Ralph won a prestigious award for one of his paintings. It made him feel good. So later, when he saw his friend, he told him about it.
His friend pretended to be surprised, less at the award than Ralph’s passion that he so rarely spoke about.
“I didn’t know you were still painting,” the friend said.
It made Ralph’s friend feel good to know somebody who’d won a prestigious award.
“You didn’t know cause you never ask.”
“I never ask because you never talk about it.”
Ralph wanted to tell his friend that he knew he never asked because he’d never cared. He knew that his friend had never cared about anything but his own creations, which had never amounted to much either. Ralph knew but he didn’t say it, imagining his abstinence made him a coward or a good friend or something in between.
“When I’ve talked about it, you never seemed interested. You never asked anything, so I had to presume you weren’t interested.”
“To be honest, I never understood it. It was too abstract.”
“Did you ever try to understand it?”
“Sure,” his friend said.
“I looked at it. I saw it. Then it didn’t make sense.”
“But, not understanding, you never asked about it. If you were interested in understanding, you might have tried by asking,” Ralph said. “You never asked about what it was. You never asked about what is was supposed to be.”
Ralph already understood the reason his friend never asked was because he always presumed himself to have the answers. Ralph understood that to his friend, Ralph was only a mere mortal, not even some kin to the gods of the arts or humanities, let alone a god itself. As such, his friend’s thoughts and ideas on anything were always superior, regardless of his knowledge or experience with any subject or object. If something didn’t attract, move or immediately make sense to him, then it was the fault of the work and its creator, never a matter of his own lack of experience or understanding.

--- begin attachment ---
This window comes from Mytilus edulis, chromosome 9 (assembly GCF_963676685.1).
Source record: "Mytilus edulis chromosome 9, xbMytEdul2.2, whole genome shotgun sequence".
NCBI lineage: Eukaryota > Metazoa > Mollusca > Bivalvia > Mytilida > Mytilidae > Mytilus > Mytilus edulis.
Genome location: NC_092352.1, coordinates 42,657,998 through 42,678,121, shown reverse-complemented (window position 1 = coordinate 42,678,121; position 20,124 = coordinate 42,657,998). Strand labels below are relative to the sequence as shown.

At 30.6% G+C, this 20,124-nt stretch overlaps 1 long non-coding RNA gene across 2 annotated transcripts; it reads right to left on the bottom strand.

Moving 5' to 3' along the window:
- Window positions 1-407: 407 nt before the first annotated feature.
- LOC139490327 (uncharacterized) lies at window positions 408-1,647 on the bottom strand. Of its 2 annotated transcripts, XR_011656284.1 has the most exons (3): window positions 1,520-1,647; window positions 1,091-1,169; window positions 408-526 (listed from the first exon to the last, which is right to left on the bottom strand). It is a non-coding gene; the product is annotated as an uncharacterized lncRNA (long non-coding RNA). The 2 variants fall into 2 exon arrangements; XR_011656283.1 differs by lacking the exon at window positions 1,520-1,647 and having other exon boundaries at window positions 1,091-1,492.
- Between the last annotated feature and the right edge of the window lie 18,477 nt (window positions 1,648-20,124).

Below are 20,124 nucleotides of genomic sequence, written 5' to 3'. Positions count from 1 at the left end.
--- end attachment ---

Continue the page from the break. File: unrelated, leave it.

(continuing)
“You’ve never asked about the work. My motivation. Nothing. So I let it be,” Ralph said. “I’m not being accusatory, I’m just stating the way it’s been. Just saying why things are the way they are.”
Ralph’s friend was growing weary of jumping through the hoops of excuses. He realized it would have been easier to admit that he’d never cared but he’d backed himself into a corner with his half-assed justifications. So, instead of lying anymore, he decided to say nothing.
After some silence, Ralph added, “Besides, it’s the same with a person’s art as it is with their religion and politics.”
“How’s that?” his friend – never one to conceal or obscure his own work – asked.
“It’s bad manners to bring it up when the other person’s not interested.”
“I was interested,” his friend defended.
“Sure,” Ralph said. “See, as a friend I didn’t wanna lay my work on you if you weren’t interested. And, as a friend, I’m not gonna make you lie about caring anymore either. It’s okay. I accept it. We’re cool.”
And suddenly, just like that, it felt far worse than before for Ralph’s friend to know somebody who’d won a prestigious award.
2 thoughts on “The Award”
Art is funny like that. A lot of my friends don’t even really read except billboards and text messages. They’re not my audience, obviously. Maybe, though, someday if I ever decide to take the leap into the billboard biz?
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yeah. i don’t wanna melodramatize things but it can be a desolate place, even when you know folks who do the same thing. the last thing that people who wouldn’t be interested in your stuff wanna hear about is your stuff. can’t say i’m any better though. got friends who write in genres i can’t much identify with. i try to be supportive but, like certain forms of music, their genre just isn’t my thing. would image the creative process, regardless of genre, would be enough for a bit of understanding or support or encouragement, but it doesn’t seem to be. okay. enough of my bellyaching.